Get a girlfriend with a gender-neutral name (i.e: Jordan, Riley, Devyn, Sam, or Jamie). Next, call your parents and report that you are finally in a relationship. Their prayers have been answered. You will not be a lonely spinster—rejoice! Be prepared for questions about his major and his family. Answer them honestly—except when they ask if he’s Catholic— but instead of telling them that you met her in biology class tell them that you met each other in biology class. This allows you to have plausible deniability.
Then, months into your relationship and them hearing about how great it’s going, your parents will inevitably invite Jordan/Riley/Devin/Sam/Jamie over for a dinner of steak and potatoes, which they make anytime someone new comes into the house, someone who might not enjoy their usual pasteles or pernil. Bring Jordan/Riley/Devin/Sam/Jamie back home with you and walk straight to the kitchen where your mom is cutting up potatoes and your dad is seasoning the steak. When your mom realizes Jordan/Riley/Devin/Sam/Jamie is not who she was expecting, she almost cuts her hand by mistake. Introduce her as your girlfriend for the first time.
Send a text to your family group chat that is normally used for bragging about personal achievements— your sister’s promotion at the salon where she works or your dad passing his master technician certification— or asking each other to pick up more sofrito at the grocery store, or to make Thanksgiving plans. The last text in it was about you making the Dean’s list last semester. Your sister sent the eye roll emoji. Your mom sent the heart emoji. Your dad asked you who Dean is. Ignore his question and start a new text. Keep it simple ‘im gay.’
Mute the group message on your phone.
Call your mom while she’s at work, wrangling kindergarteners into lunch lines, too busy to notice your call. Call your dad while he’s rolled under a car, tinkering away at leaking pipes, his phone safely tucked away in his own car far away from the grease and machined edges of a mechanic’s life. When you are hundreds of miles away at school, leave a voicemail on their phone telling them that you can’t keep lying to them. That you hope they understand. That it’s not their fault. Ignore them when they try to call you and talk about it.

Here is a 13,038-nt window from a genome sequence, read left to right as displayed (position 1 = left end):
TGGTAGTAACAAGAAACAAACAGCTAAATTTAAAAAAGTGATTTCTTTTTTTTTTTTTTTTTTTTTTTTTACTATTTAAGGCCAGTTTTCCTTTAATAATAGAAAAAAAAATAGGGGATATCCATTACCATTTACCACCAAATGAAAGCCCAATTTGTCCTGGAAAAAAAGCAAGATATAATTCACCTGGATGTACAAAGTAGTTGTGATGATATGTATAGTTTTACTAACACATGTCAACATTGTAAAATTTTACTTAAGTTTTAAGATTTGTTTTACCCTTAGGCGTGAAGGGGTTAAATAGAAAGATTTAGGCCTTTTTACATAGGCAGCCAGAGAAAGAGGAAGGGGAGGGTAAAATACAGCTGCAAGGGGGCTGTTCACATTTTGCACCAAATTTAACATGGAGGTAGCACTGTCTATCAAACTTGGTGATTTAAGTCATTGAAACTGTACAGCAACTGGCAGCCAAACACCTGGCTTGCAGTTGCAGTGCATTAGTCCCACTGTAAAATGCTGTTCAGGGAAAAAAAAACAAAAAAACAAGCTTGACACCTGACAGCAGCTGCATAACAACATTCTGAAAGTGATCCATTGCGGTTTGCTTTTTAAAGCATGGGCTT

Come out after Mass. Not after the service where Father Alvarez reminds everyone that being gay is a sin and reads aloud from Leviticus, the passage that, when you were thirteen and kept staring at the red-haired girl in your art class, you highlighted and read every night before bed. The passage that you whispered to yourself in high school when your best friend tried to kiss you and even though you wanted to kiss her back, you pushed her away. No, wait until the Mass where they talk about how God created everyone perfectly in his image. Remind them about what Pope Francis said. Remind them how much they love Pope Francis, how they whooped when the white smoke billowed from the Sistine Chapel and they announced the newest servant of Christ. The first hispanic pope.
“Such a gentle man,” your mom said.
“So, Emma and I adopted a chihuahua together. And who knows, in the future if this really works out and she really is the right person for me, maybe we will adopt kids or something.”
Say this quickly, so they can’t interrupt you, and when that whole sentence tumbles out of your mouth take a forkful of rice. Scoop another. Fill your cheeks full of warm food and silence.
Your sister will continue to eat. Your dad will look at your mom who will be, as always, the first to respond.
“Are you telling us you’re gay?” She’ll say this in a tone that you have only ever heard her use when your sister was caught drinking with her friends in the backseat of her SUV when she was sixteen. Your sister cried that day, but you have to keep it together. Nod. Eat more rice. Your dad will remain quiet.
“How did you meet?” your sister will ask. Tell her later. For now, you’re silent.
“Are you sure it’s not just a phase? You never were rebellious as a teenager, maybe you’re making up for it now.” Your mom will get up, walk into the living room and come back with the green leather-bound Bible that is a constant presence on your coffee table and in your life. She will try to hand it to you. Pick up your glass and take a long gulp of water instead. She will put the Bible down beside you.
“Why didn’t you tell us before,” your dad will finally join in.
“She’s trying to break our hearts,” your mom will say. Smooth out your napkin. Rearrange your cutlery. Don’t try to explain what is.
“You guys are acting like real jerks,” your sister will say.
“She has to realize what she’s doing is wrong,” your mom will crumple her napkin in her hands. She will keep wringing it until tiny particles fall to the table like snow.
“We want grandkids, ones who look like us. Ones we can love,” your dad will say.
Let the rising voices of your parents float around you. Finish your dinner, cleaning your plate in the way that used to make your parents proud when you were a kid even though it doesn’t matter now. Stand up and take your dirty dishes into the kitchen, leaving the bible behind with your family.
Téa Franco is a writer who resides in Ohio. She has prose and poetry published in Barrelhouse Magazine, Barren Magazine, Foglifter Press, Perhappened, and others.
image: MM Kaufman